2. It’s so interesting that you’re writing about this now because I was planning on writing something about this on Tuesday. I actually just emailed my extended family on my dad’s side to let them know that we had been struggling to have a second child and would be pursuing treatments in the new year. I have to admit, I was expecting some words of comfort from my aunts, especially one who said the right things after my ectopic. But her only reference to it in her email back was, “Looking forward to your good news in 2013.” Needless to say I was really disappointed. But in the end I think it was good for me because it taught me not to expect anything from my family and to understand better why I’m even telling them. That is what I’m going to tackle on Tuesday, what I’m trying to accomplish by putting our struggle out there. The truth is I’m not even sure I know.

    Sorry I can’t be more help. I’m working through all of this myself.

  3. People just never know what to,say so either avoid or give ridiculous advice. Even now people keep,saying to me you never know!! I do know. I know it might happen unassisted but probably won’t so thanks but no thanks. Good luck with whatever you decide to do. X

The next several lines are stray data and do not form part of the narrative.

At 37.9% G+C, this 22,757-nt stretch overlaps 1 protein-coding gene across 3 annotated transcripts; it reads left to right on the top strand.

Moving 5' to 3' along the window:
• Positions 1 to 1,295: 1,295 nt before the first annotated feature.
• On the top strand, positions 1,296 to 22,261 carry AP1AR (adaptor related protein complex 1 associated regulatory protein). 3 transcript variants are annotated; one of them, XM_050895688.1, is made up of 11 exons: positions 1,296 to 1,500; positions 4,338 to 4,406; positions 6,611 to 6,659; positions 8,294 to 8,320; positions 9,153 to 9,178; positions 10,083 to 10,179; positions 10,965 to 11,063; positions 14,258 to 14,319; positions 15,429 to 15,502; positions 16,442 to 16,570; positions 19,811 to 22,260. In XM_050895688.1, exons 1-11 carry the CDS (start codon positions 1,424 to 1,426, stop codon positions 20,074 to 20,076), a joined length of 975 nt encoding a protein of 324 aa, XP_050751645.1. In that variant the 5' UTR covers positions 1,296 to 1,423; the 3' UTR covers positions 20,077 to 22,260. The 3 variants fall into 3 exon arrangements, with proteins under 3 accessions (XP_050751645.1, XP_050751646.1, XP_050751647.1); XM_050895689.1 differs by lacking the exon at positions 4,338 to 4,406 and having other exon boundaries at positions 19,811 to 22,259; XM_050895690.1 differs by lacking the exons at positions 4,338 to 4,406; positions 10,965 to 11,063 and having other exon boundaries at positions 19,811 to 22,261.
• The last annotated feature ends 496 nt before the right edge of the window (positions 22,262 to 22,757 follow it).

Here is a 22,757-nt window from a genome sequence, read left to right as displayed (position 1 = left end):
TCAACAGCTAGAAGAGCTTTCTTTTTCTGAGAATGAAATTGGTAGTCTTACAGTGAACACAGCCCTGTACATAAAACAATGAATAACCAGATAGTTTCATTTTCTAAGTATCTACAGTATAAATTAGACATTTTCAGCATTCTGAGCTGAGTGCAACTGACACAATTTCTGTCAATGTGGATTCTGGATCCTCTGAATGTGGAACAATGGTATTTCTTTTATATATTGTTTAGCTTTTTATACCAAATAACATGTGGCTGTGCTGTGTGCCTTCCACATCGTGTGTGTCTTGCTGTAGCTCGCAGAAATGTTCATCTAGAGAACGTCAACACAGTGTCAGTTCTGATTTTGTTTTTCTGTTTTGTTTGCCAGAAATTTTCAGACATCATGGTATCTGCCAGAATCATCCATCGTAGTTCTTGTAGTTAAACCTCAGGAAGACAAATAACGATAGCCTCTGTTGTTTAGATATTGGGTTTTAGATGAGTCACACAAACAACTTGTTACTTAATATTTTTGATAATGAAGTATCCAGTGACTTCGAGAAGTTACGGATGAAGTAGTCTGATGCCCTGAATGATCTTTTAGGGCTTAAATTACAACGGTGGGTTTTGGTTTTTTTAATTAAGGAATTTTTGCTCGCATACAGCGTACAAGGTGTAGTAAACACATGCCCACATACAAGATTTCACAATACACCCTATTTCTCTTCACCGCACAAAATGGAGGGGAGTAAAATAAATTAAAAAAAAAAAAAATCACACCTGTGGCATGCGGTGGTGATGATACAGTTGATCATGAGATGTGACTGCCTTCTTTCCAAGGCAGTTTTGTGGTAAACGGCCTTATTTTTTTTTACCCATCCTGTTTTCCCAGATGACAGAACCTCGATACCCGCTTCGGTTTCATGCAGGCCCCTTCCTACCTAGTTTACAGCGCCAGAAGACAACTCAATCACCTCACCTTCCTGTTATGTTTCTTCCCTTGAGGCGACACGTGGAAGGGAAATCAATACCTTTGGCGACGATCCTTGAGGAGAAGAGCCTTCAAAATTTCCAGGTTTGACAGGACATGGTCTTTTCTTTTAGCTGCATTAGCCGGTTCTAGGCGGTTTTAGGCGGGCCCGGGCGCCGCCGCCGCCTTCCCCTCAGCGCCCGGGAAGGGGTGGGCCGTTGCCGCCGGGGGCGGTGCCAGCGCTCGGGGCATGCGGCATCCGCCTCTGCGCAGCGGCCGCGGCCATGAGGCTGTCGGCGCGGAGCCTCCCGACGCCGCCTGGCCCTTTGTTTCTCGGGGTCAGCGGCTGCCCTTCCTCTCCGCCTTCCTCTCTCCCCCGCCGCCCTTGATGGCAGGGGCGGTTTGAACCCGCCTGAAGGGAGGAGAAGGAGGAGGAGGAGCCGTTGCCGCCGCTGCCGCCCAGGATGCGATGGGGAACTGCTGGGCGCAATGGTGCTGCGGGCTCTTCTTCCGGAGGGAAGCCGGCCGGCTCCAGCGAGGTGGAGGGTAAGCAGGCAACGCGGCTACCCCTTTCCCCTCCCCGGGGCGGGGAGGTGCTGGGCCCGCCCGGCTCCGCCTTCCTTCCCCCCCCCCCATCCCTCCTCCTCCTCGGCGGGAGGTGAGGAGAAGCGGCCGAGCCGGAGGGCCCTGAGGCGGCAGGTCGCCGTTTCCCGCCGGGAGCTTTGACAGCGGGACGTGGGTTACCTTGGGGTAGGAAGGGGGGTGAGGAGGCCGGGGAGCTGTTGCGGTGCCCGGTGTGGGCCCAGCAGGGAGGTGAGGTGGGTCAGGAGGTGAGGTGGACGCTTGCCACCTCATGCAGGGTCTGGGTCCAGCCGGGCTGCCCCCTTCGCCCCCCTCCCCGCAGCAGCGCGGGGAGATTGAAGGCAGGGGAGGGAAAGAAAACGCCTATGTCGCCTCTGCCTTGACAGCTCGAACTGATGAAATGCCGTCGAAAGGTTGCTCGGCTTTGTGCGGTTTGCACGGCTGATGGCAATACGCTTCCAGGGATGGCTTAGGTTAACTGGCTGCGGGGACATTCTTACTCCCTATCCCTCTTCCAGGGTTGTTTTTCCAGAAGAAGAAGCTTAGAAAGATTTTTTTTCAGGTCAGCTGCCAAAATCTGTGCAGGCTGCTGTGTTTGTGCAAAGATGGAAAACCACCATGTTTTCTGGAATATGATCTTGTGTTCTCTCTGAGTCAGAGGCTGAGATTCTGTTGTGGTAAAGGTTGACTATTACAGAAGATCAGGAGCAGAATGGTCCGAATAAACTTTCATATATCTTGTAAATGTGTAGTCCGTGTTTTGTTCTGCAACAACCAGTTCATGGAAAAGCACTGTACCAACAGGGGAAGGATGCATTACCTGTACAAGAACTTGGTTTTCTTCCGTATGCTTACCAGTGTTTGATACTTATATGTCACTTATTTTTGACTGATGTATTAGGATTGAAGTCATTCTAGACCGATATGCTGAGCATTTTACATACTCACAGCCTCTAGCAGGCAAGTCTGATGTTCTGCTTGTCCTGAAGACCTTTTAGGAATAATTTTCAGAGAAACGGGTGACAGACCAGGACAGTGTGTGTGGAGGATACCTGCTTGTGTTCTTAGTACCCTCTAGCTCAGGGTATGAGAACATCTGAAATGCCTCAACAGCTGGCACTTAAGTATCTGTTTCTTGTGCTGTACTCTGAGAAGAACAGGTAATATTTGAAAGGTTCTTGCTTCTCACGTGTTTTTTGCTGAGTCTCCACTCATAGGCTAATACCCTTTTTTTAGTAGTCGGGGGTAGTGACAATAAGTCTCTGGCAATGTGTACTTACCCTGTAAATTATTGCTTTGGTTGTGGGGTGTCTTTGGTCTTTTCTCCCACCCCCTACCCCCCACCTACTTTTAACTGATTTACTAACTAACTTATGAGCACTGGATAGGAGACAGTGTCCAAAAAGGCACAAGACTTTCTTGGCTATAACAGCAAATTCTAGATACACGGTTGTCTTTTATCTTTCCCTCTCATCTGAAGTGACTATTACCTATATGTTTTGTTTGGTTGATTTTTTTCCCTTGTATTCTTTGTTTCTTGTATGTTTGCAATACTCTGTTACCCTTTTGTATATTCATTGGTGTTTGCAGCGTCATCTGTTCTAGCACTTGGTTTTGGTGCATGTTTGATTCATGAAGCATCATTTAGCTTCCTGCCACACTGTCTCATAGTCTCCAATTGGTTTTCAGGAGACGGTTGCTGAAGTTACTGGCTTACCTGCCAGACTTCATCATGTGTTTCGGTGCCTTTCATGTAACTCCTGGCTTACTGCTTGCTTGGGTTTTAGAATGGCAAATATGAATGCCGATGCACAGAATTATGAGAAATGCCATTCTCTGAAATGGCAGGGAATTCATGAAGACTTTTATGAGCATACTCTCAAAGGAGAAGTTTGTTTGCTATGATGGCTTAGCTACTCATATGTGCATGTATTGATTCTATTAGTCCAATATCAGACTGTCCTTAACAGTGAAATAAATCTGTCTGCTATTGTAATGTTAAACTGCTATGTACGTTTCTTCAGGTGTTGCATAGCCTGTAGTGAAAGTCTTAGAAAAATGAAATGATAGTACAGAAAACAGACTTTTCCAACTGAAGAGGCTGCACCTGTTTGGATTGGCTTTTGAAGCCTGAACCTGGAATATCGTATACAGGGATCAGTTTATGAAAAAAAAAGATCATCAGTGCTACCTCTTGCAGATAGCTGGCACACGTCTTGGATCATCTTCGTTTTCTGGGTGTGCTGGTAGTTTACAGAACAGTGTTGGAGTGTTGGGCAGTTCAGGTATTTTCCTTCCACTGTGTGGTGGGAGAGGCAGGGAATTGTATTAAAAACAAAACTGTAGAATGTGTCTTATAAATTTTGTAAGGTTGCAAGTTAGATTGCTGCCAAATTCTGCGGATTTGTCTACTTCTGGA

4. I’ve found that I can’t expect people to understand, so I just loosened my expectations do I’m not continually disappointed or insulted. People say upsetting things sometimes but I don’t have any control over that. Even little things, like my best friend referencing her family’s super fertility and her assumption that it applies to her, too, I want to say, “Dude, you can’t rely on that, it’s just not that simple” but whatever. Hopefully she’s right and will be super fertile, right? So I just brush it off. It’s mostly strangers who I will gently correct, or I’ll mention that no, twins actually don’t run in our family, we used fertility treatments– ppl who don’t want to know or who find it awkward will probably not ask the next person who comes along with twins 😉